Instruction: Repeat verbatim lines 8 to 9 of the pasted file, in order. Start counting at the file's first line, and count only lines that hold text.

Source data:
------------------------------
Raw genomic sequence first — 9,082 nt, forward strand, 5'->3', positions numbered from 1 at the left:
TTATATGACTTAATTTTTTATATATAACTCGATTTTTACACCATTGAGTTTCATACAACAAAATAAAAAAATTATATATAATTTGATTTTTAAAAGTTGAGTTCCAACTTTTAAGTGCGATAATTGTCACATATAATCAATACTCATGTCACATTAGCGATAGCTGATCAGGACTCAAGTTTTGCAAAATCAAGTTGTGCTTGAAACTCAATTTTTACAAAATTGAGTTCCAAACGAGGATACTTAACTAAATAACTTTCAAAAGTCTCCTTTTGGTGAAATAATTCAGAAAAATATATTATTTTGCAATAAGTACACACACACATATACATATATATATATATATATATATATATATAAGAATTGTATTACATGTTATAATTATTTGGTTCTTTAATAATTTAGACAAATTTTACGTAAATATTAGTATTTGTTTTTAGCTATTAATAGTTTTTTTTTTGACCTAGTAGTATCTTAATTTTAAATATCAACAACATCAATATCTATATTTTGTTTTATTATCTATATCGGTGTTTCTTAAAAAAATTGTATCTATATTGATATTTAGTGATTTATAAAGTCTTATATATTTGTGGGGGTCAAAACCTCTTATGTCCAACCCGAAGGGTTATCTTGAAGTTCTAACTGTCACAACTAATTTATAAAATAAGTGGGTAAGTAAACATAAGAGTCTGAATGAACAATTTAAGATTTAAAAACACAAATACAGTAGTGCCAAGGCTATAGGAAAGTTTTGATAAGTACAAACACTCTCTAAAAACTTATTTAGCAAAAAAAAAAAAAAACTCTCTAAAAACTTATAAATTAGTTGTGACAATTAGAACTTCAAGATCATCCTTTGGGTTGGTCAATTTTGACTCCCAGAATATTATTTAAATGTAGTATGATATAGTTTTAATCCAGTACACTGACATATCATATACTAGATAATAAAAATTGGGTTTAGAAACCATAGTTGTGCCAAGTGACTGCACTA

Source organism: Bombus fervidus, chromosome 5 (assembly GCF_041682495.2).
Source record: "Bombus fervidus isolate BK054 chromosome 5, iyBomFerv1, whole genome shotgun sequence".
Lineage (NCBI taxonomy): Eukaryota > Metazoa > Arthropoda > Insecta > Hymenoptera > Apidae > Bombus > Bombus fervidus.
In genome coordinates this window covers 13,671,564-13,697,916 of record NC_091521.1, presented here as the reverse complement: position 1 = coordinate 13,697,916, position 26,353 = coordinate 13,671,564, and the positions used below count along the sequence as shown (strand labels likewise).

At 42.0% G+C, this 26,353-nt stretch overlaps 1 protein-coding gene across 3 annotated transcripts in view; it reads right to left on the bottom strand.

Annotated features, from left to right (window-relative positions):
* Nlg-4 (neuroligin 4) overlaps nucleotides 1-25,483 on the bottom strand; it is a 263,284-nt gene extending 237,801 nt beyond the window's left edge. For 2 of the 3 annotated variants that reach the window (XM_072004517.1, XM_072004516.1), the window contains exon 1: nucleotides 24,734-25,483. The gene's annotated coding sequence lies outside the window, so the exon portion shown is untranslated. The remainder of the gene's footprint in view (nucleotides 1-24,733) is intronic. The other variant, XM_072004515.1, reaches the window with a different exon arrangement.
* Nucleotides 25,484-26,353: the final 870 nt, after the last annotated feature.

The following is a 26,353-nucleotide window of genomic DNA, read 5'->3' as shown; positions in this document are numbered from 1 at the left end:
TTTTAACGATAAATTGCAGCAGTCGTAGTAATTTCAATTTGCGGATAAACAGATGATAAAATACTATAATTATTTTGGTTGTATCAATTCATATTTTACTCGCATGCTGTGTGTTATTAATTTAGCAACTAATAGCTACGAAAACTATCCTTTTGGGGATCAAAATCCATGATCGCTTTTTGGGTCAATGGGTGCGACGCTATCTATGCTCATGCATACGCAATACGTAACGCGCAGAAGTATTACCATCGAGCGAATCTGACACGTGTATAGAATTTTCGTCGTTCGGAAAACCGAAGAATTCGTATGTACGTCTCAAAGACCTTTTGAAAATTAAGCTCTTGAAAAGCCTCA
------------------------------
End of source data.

Annotated features, from left to right (window-relative positions):
* Nlg-4 (neuroligin 4) overlaps nucleotides 1-25,483 on the bottom strand; it is a 263,284-nt gene extending 237,801 nt beyond the window's left edge. For 2 of the 3 annotated variants that reach the window (XM_072004517.1, XM_072004516.1), the window contains exon 1: nucleotides 24,734-25,483. The gene's annotated coding sequence lies outside the window, so the exon portion shown is untranslated. The remainder of the gene's footprint in view (nucleotides 1-24,733) is intronic. The other variant, XM_072004515.1, reaches the window with a different exon arrangement.